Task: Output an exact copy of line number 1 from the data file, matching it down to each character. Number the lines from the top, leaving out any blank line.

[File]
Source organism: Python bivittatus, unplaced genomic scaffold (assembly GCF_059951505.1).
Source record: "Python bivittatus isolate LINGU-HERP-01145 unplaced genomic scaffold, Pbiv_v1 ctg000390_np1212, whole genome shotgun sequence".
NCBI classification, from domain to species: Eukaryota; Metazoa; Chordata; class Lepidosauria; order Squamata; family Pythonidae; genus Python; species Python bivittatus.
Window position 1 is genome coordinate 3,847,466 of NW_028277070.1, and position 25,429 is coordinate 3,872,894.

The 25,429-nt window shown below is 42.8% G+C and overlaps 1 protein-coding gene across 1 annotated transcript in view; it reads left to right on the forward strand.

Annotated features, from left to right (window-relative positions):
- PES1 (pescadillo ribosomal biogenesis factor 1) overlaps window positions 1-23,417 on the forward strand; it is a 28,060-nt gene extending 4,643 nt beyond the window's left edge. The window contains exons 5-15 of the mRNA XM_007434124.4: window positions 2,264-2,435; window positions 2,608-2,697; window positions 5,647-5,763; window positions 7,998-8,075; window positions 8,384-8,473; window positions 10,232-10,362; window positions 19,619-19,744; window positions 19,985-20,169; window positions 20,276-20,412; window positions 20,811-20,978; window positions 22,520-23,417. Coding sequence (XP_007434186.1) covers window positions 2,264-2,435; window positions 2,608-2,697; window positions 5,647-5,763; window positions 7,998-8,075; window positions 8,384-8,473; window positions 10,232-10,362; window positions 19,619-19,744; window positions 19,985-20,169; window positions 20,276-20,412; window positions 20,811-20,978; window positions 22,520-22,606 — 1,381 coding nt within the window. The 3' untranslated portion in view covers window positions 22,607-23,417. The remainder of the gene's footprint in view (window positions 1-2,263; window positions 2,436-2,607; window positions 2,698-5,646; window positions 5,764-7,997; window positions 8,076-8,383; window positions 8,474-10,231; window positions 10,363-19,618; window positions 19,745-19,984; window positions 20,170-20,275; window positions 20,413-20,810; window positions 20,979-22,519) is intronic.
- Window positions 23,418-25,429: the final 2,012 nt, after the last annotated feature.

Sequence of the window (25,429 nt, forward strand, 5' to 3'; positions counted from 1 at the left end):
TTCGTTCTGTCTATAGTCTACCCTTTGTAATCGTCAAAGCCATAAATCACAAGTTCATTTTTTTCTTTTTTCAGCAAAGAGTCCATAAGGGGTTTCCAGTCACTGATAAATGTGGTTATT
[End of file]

Source organism: Python bivittatus, unplaced genomic scaffold (assembly GCF_059951505.1).